One of the most striking parts of the installation is up a spiral staircase at the back of the room. Cole draped some chicken wire from the ceiling and hung soda bottles by their necks from the mesh. A projector shines from behind, throwing a kaleidoscopic pattern of light on the wall. You have to ask yourself why she didn't use glass or build something specifically for the light, but then, why bother if the bottles and chicken wire work.
On the First Friday in December at a "Lure" reception, many Virginia Commonwealth University students were there drinking beer to support VCU's first participant in a new artist-in-residence program. (The deal includes: a stipend, a teaching assignment, a show at Reynolds Gallery, and an apartment and studio at Plant Zero so she can keep tinkering with the work through its run.)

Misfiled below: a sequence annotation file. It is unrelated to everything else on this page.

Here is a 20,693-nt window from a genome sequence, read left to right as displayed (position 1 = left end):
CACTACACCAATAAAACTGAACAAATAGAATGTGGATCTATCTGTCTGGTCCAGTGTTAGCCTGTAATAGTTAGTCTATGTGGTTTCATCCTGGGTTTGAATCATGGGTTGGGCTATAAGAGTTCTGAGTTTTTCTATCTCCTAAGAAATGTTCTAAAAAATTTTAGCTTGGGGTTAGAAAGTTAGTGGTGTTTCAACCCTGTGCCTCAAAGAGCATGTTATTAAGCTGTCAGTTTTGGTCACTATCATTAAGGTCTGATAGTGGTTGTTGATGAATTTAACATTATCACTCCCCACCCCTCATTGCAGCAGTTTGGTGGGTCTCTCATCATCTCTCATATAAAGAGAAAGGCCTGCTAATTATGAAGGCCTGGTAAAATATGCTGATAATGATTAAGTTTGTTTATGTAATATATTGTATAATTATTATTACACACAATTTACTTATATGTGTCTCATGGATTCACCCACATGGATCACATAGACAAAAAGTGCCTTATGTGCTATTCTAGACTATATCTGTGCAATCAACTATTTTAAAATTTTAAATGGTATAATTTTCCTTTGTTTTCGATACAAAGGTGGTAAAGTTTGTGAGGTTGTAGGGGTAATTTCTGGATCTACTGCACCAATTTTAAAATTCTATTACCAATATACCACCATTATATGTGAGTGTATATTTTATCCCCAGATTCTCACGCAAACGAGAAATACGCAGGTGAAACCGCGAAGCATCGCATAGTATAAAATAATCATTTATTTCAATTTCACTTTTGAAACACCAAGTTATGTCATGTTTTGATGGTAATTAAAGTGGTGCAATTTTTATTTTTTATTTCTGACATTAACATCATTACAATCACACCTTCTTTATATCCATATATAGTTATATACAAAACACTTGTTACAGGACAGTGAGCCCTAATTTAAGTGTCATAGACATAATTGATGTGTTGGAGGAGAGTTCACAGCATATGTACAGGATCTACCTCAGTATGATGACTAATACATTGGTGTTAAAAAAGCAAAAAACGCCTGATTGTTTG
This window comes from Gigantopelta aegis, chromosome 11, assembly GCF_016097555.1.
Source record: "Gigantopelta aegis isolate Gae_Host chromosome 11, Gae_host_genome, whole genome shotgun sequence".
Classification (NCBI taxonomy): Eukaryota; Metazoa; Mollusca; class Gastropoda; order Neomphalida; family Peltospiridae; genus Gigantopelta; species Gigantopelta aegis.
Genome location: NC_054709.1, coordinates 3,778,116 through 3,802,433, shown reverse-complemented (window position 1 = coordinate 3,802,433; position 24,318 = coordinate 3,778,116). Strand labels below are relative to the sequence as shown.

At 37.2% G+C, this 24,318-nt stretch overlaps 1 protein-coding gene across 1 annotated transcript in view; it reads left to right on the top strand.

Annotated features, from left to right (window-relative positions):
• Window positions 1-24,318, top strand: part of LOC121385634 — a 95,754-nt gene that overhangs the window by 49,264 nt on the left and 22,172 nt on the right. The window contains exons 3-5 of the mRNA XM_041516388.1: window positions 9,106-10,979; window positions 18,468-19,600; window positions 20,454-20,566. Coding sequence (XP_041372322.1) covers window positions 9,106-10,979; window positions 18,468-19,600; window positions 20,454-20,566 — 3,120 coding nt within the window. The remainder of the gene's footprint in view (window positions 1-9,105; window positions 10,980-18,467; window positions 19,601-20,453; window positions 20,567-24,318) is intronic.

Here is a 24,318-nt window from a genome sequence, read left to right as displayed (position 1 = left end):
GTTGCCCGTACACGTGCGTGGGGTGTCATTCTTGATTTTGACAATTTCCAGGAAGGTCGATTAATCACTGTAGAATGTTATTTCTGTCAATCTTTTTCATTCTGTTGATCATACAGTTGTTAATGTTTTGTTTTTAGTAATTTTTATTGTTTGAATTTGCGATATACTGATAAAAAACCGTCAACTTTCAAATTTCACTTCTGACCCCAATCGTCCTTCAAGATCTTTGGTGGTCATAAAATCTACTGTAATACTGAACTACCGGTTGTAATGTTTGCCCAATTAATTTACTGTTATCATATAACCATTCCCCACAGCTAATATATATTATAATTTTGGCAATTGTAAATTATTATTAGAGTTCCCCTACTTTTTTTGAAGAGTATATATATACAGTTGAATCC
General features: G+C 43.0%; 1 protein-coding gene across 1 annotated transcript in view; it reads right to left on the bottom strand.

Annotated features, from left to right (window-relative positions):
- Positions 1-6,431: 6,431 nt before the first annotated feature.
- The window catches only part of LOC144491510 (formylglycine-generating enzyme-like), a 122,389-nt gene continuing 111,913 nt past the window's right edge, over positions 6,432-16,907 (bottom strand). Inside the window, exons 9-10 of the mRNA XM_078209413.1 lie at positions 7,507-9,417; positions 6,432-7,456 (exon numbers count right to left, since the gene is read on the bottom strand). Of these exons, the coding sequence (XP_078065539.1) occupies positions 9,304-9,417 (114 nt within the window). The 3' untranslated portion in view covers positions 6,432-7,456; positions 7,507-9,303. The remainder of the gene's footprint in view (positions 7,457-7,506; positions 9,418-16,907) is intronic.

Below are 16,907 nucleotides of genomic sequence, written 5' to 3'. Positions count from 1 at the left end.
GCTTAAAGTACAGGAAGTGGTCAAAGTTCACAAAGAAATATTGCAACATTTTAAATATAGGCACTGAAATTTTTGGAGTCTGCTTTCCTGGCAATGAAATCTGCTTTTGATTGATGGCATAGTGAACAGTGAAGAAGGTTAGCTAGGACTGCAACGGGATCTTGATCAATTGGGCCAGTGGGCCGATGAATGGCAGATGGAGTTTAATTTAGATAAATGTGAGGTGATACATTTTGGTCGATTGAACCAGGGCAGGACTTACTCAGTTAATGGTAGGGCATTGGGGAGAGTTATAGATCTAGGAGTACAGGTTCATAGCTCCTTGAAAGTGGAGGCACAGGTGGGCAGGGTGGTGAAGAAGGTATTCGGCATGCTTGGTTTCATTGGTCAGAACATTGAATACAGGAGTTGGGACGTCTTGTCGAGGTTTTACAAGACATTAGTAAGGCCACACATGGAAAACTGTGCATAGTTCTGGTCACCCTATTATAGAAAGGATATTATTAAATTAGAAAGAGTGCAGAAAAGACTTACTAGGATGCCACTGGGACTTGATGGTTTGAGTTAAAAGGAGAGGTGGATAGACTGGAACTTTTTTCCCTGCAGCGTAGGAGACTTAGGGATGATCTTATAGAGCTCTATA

The whole installation is like a blueprint. It comes together to capture that delicious moment of optimism and potentiality you get when you first settle into a new home or buy a day planner, the feeling you get when you have a new instrument to structure your ideas. Amy Biegelsen
"Lure of the Lore" is on display at VCU's Solvent Space gallery in the Plant Zero complex through January at 0 E. Fourth St. in Manchester.
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